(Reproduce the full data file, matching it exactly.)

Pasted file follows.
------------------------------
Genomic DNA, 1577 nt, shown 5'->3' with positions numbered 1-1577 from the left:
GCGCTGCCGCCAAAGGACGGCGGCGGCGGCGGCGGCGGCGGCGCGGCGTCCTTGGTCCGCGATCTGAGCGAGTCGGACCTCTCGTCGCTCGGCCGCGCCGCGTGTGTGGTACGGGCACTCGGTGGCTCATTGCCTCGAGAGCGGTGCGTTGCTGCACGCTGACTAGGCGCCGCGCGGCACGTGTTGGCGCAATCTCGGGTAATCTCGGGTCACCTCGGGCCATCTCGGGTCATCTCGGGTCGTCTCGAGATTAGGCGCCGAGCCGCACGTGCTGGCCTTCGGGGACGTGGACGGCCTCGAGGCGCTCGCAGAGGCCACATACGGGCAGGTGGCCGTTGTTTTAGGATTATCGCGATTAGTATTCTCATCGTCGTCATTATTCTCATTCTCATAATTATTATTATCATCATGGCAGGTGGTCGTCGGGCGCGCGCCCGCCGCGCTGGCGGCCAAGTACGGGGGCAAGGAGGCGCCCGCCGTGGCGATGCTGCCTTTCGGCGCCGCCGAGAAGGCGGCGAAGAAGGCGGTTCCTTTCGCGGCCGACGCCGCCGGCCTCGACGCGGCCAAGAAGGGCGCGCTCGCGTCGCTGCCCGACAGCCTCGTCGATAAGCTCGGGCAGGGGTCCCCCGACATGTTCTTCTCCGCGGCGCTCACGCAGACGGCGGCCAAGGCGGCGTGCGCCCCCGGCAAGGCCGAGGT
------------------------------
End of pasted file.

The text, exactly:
Genomic DNA, 1577 nt, shown 5'->3' with positions numbered 1-1577 from the left:
GCGCTGCCGCCAAAGGACGGCGGCGGCGGCGGCGGCGGCGGCGCGGCGTCCTTGGTCCGCGATCTGAGCGAGTCGGACCTCTCGTCGCTCGGCCGCGCCGCGTGTGTGGTACGGGCACTCGGTGGCTCATTGCCTCGAGAGCGGTGCGTTGCTGCACGCTGACTAGGCGCCGCGCGGCACGTGTTGGCGCAATCTCGGGTAATCTCGGGTCACCTCGGGCCATCTCGGGTCATCTCGGGTCGTCTCGAGATTAGGCGCCGAGCCGCACGTGCTGGCCTTCGGGGACGTGGACGGCCTCGAGGCGCTCGCAGAGGCCACATACGGGCAGGTGGCCGTTGTTTTAGGATTATCGCGATTAGTATTCTCATCGTCGTCATTATTCTCATTCTCATAATTATTATTATCATCATGGCAGGTGGTCGTCGGGCGCGCGCCCGCCGCGCTGGCGGCCAAGTACGGGGGCAAGGAGGCGCCCGCCGTGGCGATGCTGCCTTTCGGCGCCGCCGAGAAGGCGGCGAAGAAGGCGGTTCCTTTCGCGGCCGACGCCGCCGGCCTCGACGCGGCCAAGAAGGGCGCGCTCGCGTCGCTGCCCGACAGCCTCGTCGATAAGCTCGGGCAGGGGTCCCCCGACATGTTCTTCTCCGCGGCGCTCACGCAGACGGCGGCCAAGGCGGCGTGCGCCCCCGGCAAGGCCGAGGT